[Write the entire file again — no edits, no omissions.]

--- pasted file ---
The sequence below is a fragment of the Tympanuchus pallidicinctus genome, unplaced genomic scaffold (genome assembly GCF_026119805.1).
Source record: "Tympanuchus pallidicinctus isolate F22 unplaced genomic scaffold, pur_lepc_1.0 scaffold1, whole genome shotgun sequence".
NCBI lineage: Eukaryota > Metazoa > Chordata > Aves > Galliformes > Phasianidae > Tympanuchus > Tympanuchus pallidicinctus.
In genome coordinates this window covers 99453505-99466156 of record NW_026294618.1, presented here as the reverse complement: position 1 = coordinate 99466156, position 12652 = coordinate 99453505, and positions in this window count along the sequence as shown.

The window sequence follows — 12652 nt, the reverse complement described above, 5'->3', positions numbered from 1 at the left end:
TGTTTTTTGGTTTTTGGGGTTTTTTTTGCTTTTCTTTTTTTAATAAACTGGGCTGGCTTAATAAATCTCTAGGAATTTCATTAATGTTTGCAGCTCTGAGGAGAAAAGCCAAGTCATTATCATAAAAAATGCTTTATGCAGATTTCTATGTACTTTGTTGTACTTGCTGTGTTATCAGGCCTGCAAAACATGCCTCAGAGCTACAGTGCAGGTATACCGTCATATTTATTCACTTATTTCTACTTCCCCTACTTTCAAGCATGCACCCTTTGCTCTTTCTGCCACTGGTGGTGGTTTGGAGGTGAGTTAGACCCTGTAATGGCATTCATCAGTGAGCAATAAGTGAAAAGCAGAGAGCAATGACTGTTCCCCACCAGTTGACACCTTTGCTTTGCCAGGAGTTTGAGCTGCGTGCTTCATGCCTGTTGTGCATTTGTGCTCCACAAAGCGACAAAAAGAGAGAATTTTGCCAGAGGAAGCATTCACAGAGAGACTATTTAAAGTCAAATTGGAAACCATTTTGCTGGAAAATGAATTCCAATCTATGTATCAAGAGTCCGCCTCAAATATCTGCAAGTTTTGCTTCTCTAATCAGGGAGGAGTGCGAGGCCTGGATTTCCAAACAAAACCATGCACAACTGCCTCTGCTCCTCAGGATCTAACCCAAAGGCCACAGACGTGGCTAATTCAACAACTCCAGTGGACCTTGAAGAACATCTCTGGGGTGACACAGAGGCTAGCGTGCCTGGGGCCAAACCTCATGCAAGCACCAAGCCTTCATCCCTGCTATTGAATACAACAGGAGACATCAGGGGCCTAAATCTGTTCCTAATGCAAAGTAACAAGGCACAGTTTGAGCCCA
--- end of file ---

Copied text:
The sequence below is a fragment of the Tympanuchus pallidicinctus genome, unplaced genomic scaffold (genome assembly GCF_026119805.1).
Source record: "Tympanuchus pallidicinctus isolate F22 unplaced genomic scaffold, pur_lepc_1.0 scaffold1, whole genome shotgun sequence".
NCBI lineage: Eukaryota > Metazoa > Chordata > Aves > Galliformes > Phasianidae > Tympanuchus > Tympanuchus pallidicinctus.
In genome coordinates this window covers 99453505-99466156 of record NW_026294618.1, presented here as the reverse complement: position 1 = coordinate 99466156, position 12652 = coordinate 99453505, and positions in this window count along the sequence as shown.

The window sequence follows — 12652 nt, the reverse complement described above, 5'->3', positions numbered from 1 at the left end:
TGTTTTTTGGTTTTTGGGGTTTTTTTTGCTTTTCTTTTTTTAATAAACTGGGCTGGCTTAATAAATCTCTAGGAATTTCATTAATGTTTGCAGCTCTGAGGAGAAAAGCCAAGTCATTATCATAAAAAATGCTTTATGCAGATTTCTATGTACTTTGTTGTACTTGCTGTGTTATCAGGCCTGCAAAACATGCCTCAGAGCTACAGTGCAGGTATACCGTCATATTTATTCACTTATTTCTACTTCCCCTACTTTCAAGCATGCACCCTTTGCTCTTTCTGCCACTGGTGGTGGTTTGGAGGTGAGTTAGACCCTGTAATGGCATTCATCAGTGAGCAATAAGTGAAAAGCAGAGAGCAATGACTGTTCCCCACCAGTTGACACCTTTGCTTTGCCAGGAGTTTGAGCTGCGTGCTTCATGCCTGTTGTGCATTTGTGCTCCACAAAGCGACAAAAAGAGAGAATTTTGCCAGAGGAAGCATTCACAGAGAGACTATTTAAAGTCAAATTGGAAACCATTTTGCTGGAAAATGAATTCCAATCTATGTATCAAGAGTCCGCCTCAAATATCTGCAAGTTTTGCTTCTCTAATCAGGGAGGAGTGCGAGGCCTGGATTTCCAAACAAAACCATGCACAACTGCCTCTGCTCCTCAGGATCTAACCCAAAGGCCACAGACGTGGCTAATTCAACAACTCCAGTGGACCTTGAAGAACATCTCTGGGGTGACACAGAGGCTAGCGTGCCTGGGGCCAAACCTCATGCAAGCACCAAGCCTTCATCCCTGCTATTGAATACAACAGGAGACATCAGGGGCCTAAATCTGTTCCTAATGCAAAGTAACAAGGCACAGTTTGAGCCCA